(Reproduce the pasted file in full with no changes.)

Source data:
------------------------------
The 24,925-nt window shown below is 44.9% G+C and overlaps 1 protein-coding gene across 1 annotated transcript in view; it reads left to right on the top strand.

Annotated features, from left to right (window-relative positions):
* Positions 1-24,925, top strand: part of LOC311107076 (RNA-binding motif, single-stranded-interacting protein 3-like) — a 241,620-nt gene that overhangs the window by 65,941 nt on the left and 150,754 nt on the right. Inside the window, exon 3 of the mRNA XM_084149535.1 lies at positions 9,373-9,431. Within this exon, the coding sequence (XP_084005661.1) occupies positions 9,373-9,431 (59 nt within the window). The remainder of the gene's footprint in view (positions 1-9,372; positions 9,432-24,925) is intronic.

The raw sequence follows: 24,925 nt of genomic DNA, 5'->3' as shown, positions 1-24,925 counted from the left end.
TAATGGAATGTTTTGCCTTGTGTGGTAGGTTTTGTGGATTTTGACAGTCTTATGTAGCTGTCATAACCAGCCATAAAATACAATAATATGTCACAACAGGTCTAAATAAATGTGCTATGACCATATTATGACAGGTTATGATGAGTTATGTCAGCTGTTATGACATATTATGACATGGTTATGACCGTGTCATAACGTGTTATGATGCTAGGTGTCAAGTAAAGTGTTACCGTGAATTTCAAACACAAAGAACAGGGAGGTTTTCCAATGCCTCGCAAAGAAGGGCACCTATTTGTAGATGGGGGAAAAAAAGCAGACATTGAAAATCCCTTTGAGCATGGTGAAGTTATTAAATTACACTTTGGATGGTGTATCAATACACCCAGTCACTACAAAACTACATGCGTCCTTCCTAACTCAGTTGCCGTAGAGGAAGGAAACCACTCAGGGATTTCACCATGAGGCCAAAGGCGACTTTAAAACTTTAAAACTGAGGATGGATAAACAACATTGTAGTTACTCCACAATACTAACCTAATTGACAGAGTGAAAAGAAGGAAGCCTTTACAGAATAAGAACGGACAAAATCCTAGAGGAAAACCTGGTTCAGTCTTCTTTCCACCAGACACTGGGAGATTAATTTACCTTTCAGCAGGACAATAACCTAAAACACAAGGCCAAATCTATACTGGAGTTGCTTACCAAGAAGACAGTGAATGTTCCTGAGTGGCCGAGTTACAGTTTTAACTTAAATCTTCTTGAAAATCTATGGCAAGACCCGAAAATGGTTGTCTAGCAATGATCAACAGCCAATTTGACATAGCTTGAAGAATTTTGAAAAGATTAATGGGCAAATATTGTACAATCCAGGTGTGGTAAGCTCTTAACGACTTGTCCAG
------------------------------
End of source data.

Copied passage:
The 24,925-nt window shown below is 44.9% G+C and overlaps 1 protein-coding gene across 1 annotated transcript in view; it reads left to right on the top strand.

Annotated features, from left to right (window-relative positions):
* Positions 1-24,925, top strand: part of LOC311107076 (RNA-binding motif, single-stranded-interacting protein 3-like) — a 241,620-nt gene that overhangs the window by 65,941 nt on the left and 150,754 nt on the right. Inside the window, exon 3 of the mRNA XM_084149535.1 lies at positions 9,373-9,431. Within this exon, the coding sequence (XP_084005661.1) occupies positions 9,373-9,431 (59 nt within the window). The remainder of the gene's footprint in view (positions 1-9,372; positions 9,432-24,925) is intronic.

The raw sequence follows: 24,925 nt of genomic DNA, 5'->3' as shown, positions 1-24,925 counted from the left end.
TAATGGAATGTTTTGCCTTGTGTGGTAGGTTTTGTGGATTTTGACAGTCTTATGTAGCTGTCATAACCAGCCATAAAATACAATAATATGTCACAACAGGTCTAAATAAATGTGCTATGACCATATTATGACAGGTTATGATGAGTTATGTCAGCTGTTATGACATATTATGACATGGTTATGACCGTGTCATAACGTGTTATGATGCTAGGTGTCAAGTAAAGTGTTACCGTGAATTTCAAACACAAAGAACAGGGAGGTTTTCCAATGCCTCGCAAAGAAGGGCACCTATTTGTAGATGGGGGAAAAAAAGCAGACATTGAAAATCCCTTTGAGCATGGTGAAGTTATTAAATTACACTTTGGATGGTGTATCAATACACCCAGTCACTACAAAACTACATGCGTCCTTCCTAACTCAGTTGCCGTAGAGGAAGGAAACCACTCAGGGATTTCACCATGAGGCCAAAGGCGACTTTAAAACTTTAAAACTGAGGATGGATAAACAACATTGTAGTTACTCCACAATACTAACCTAATTGACAGAGTGAAAAGAAGGAAGCCTTTACAGAATAAGAACGGACAAAATCCTAGAGGAAAACCTGGTTCAGTCTTCTTTCCACCAGACACTGGGAGATTAATTTACCTTTCAGCAGGACAATAACCTAAAACACAAGGCCAAATCTATACTGGAGTTGCTTACCAAGAAGACAGTGAATGTTCCTGAGTGGCCGAGTTACAGTTTTAACTTAAATCTTCTTGAAAATCTATGGCAAGACCCGAAAATGGTTGTCTAGCAATGATCAACAGCCAATTTGACATAGCTTGAAGAATTTTGAAAAGATTAATGGGCAAATATTGTACAATCCAGGTGTGGTAAGCTCTTAACGACTTGTCCAG